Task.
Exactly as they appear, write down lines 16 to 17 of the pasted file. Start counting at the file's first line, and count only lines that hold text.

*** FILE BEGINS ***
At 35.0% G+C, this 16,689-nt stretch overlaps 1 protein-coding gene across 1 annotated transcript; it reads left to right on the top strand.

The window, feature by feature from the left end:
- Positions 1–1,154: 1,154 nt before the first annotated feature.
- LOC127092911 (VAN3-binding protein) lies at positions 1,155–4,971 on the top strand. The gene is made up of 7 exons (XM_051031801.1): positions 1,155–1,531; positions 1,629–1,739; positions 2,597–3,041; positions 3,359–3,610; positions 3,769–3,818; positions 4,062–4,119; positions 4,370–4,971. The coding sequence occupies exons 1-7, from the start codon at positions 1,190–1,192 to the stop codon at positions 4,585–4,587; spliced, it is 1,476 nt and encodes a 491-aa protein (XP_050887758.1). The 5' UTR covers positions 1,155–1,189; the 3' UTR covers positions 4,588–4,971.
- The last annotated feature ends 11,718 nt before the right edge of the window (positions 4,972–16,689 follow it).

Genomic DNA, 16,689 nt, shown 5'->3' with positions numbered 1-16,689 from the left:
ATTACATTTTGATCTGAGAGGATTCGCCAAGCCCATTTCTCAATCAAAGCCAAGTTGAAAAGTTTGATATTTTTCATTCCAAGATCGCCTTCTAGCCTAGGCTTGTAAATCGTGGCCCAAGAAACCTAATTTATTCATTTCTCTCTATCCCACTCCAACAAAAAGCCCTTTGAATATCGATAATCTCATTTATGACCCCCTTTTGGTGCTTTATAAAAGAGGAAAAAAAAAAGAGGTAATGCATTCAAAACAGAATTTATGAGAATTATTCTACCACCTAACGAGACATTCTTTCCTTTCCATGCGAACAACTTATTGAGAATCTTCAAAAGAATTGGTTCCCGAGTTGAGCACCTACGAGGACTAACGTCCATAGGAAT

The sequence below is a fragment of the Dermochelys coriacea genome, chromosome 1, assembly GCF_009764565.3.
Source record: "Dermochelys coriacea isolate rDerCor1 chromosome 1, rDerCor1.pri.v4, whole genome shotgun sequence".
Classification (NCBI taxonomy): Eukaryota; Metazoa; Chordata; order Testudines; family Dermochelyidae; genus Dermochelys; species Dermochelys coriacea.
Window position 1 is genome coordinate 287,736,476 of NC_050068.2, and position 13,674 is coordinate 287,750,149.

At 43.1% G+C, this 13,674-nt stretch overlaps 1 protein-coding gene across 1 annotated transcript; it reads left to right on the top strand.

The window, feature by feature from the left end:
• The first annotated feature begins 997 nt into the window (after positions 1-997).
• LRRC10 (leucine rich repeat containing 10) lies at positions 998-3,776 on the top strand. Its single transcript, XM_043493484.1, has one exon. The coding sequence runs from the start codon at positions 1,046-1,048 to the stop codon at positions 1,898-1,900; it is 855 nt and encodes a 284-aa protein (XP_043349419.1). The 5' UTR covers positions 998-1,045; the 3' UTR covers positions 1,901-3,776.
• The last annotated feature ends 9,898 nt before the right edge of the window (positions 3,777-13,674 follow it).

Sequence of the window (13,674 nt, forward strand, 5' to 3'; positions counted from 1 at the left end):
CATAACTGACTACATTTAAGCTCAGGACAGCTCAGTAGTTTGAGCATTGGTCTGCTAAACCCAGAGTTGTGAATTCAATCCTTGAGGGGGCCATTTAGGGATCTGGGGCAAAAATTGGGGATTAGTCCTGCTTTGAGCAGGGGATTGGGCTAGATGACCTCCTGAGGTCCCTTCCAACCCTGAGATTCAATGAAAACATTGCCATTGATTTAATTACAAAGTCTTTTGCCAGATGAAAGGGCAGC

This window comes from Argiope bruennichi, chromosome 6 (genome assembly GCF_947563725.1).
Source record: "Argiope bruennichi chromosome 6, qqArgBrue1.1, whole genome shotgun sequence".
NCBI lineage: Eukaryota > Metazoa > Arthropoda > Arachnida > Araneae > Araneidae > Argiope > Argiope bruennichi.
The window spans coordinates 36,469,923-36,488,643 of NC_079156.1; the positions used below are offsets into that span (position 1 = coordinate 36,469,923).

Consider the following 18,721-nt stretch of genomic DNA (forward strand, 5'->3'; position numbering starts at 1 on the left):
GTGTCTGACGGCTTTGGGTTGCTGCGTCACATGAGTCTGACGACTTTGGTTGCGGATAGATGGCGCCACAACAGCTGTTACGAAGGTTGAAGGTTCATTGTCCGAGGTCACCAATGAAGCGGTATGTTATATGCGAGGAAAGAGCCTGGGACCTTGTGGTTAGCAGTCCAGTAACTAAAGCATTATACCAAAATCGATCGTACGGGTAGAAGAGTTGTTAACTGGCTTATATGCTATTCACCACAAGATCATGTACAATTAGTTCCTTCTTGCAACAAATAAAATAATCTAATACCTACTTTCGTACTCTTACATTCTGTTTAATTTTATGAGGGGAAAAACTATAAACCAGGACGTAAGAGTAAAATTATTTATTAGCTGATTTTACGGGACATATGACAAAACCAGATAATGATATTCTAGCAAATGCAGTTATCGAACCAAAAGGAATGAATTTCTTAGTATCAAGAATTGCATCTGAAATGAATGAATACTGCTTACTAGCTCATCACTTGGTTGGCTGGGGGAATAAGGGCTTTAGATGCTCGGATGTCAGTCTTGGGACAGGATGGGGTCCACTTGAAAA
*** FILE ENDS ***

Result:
• The last annotated feature ends 9,898 nt before the right edge of the window (positions 3,777-13,674 follow it).

Sequence of the window (13,674 nt, forward strand, 5' to 3'; positions counted from 1 at the left end):